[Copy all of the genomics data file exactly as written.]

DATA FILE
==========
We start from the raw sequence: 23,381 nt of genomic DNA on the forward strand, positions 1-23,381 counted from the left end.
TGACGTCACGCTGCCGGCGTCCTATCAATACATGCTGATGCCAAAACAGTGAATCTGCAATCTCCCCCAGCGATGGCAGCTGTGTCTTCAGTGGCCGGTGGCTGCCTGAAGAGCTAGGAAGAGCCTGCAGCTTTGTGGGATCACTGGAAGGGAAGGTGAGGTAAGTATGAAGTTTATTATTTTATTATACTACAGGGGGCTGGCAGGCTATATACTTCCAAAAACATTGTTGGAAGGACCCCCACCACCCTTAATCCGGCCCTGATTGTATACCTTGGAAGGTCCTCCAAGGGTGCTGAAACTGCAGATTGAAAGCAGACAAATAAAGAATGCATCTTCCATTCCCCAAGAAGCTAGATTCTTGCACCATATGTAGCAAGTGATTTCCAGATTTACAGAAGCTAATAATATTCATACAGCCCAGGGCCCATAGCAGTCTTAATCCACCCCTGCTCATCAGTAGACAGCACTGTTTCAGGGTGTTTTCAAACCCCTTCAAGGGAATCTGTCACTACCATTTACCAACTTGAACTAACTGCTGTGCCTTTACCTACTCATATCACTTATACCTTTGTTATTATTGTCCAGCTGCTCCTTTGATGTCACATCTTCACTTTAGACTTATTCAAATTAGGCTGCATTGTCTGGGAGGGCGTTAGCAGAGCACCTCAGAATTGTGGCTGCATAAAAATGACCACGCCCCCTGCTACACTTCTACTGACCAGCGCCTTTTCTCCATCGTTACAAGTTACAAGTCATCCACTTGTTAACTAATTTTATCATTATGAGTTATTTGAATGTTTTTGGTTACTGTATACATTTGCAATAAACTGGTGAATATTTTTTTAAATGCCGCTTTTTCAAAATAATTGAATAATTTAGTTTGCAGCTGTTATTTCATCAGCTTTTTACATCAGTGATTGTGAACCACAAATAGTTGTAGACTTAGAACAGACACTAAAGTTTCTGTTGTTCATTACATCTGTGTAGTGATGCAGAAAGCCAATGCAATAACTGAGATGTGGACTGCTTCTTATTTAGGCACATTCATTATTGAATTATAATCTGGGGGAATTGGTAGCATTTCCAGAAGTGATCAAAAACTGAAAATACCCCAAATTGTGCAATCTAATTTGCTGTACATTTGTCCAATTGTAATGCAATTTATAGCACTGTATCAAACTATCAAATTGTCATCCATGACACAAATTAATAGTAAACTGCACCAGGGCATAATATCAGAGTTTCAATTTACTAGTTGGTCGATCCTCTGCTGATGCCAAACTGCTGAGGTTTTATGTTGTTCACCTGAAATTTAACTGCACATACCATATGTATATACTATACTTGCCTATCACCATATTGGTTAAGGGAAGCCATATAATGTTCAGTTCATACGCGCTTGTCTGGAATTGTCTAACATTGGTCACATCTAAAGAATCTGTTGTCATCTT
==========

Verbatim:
We start from the raw sequence: 23,381 nt of genomic DNA on the forward strand, positions 1-23,381 counted from the left end.
TGACGTCACGCTGCCGGCGTCCTATCAATACATGCTGATGCCAAAACAGTGAATCTGCAATCTCCCCCAGCGATGGCAGCTGTGTCTTCAGTGGCCGGTGGCTGCCTGAAGAGCTAGGAAGAGCCTGCAGCTTTGTGGGATCACTGGAAGGGAAGGTGAGGTAAGTATGAAGTTTATTATTTTATTATACTACAGGGGGCTGGCAGGCTATATACTTCCAAAAACATTGTTGGAAGGACCCCCACCACCCTTAATCCGGCCCTGATTGTATACCTTGGAAGGTCCTCCAAGGGTGCTGAAACTGCAGATTGAAAGCAGACAAATAAAGAATGCATCTTCCATTCCCCAAGAAGCTAGATTCTTGCACCATATGTAGCAAGTGATTTCCAGATTTACAGAAGCTAATAATATTCATACAGCCCAGGGCCCATAGCAGTCTTAATCCACCCCTGCTCATCAGTAGACAGCACTGTTTCAGGGTGTTTTCAAACCCCTTCAAGGGAATCTGTCACTACCATTTACCAACTTGAACTAACTGCTGTGCCTTTACCTACTCATATCACTTATACCTTTGTTATTATTGTCCAGCTGCTCCTTTGATGTCACATCTTCACTTTAGACTTATTCAAATTAGGCTGCATTGTCTGGGAGGGCGTTAGCAGAGCACCTCAGAATTGTGGCTGCATAAAAATGACCACGCCCCCTGCTACACTTCTACTGACCAGCGCCTTTTCTCCATCGTTACAAGTTACAAGTCATCCACTTGTTAACTAATTTTATCATTATGAGTTATTTGAATGTTTTTGGTTACTGTATACATTTGCAATAAACTGGTGAATATTTTTTTAAATGCCGCTTTTTCAAAATAATTGAATAATTTAGTTTGCAGCTGTTATTTCATCAGCTTTTTACATCAGTGATTGTGAACCACAAATAGTTGTAGACTTAGAACAGACACTAAAGTTTCTGTTGTTCATTACATCTGTGTAGTGATGCAGAAAGCCAATGCAATAACTGAGATGTGGACTGCTTCTTATTTAGGCACATTCATTATTGAATTATAATCTGGGGGAATTGGTAGCATTTCCAGAAGTGATCAAAAACTGAAAATACCCCAAATTGTGCAATCTAATTTGCTGTACATTTGTCCAATTGTAATGCAATTTATAGCACTGTATCAAACTATCAAATTGTCATCCATGACACAAATTAATAGTAAACTGCACCAGGGCATAATATCAGAGTTTCAATTTACTAGTTGGTCGATCCTCTGCTGATGCCAAACTGCTGAGGTTTTATGTTGTTCACCTGAAATTTAACTGCACATACCATATGTATATACTATACTTGCCTATCACCATATTGGTTAAGGGAAGCCATATAATGTTCAGTTCATACGCGCTTGTCTGGAATTGTCTAACATTGGTCACATCTAAAGAATCTGTTGTCATCTT